such as precipitation, which are much more spatially variable
• For temperature, the fact that (Neff) is smaller at larger
timescales enables proxy reconstructions to be made
Jones, P.D., Osborn, T.J. and Briffa, K.R., 1997: Estimating sampling errors in
large-scale temperature averages. J. Climate 10, 2548-2568.
Uncertainties (Hemispheres/Globe)
• Variance adjustment still omitted the effect on
large-scale averages of regions dropping out in the
early years
• This was addressed in 2003 and more completely in
2006 by Brohan et al (2006)
• Few users used these uncertainty estimates as some
components were temporally and spatially dependent
• So addressed in HadCRUT4 in a different way
Brohan, P., Kennedy, J., Harris, I., Tett, S.F.B. and Jones, P.D., 2006:
Uncertainty estimates in regional and global observed temperature changes: a
new dataset from 1850. J. Geophys. Res. 111, D12106,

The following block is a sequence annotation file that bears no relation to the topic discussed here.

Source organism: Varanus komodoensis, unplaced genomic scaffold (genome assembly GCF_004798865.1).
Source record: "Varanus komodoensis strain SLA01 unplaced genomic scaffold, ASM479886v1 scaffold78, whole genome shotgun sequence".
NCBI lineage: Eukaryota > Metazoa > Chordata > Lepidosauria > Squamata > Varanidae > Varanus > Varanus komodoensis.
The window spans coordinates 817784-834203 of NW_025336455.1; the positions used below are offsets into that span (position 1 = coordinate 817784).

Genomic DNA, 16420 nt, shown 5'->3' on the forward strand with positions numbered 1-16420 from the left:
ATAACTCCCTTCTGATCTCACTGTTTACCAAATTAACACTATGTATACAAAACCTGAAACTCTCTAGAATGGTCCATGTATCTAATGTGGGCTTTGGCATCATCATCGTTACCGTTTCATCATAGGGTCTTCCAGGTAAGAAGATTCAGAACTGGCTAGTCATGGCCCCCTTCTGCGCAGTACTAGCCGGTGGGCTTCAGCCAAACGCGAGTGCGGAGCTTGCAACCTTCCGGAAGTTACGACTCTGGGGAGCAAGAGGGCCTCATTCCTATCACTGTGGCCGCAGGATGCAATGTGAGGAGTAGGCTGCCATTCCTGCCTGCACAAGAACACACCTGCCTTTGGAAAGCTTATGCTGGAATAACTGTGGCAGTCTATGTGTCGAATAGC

Global time-series at annual resolution
Red – homogeneity
Green – sampling
Blue – buckets
Combined error is
the sum in
quadrataure,as the
various errors are
Latest Uncertainties (Ensemble
Used in 2012 releases to ensure users took the uncertainties properly
into account
Developed by deriving 100 realizations of the past, drawing from the
distributions for the various error and bias components
Users wanting just one realization take the best guess for each grid
box, and also the best guess for each hemispheric average and the
An FAQ needed to explain why the best guess for each grid box doesn’t
produce the best guess hemispheric and global averages
Requirement to understand the structure of the uncertainties and the
error estimates of the various components
Knowledge of the error structure is vital for addressing approaches to
reduce the error. This shows that reductions will come from digitising
more data in areas currently without data, and not from regions that
already have extensive coverage – so need more series from Africa than
more in parts of North America
Also improvements will come from improved methods of adjusting for
biases in both the marine and land components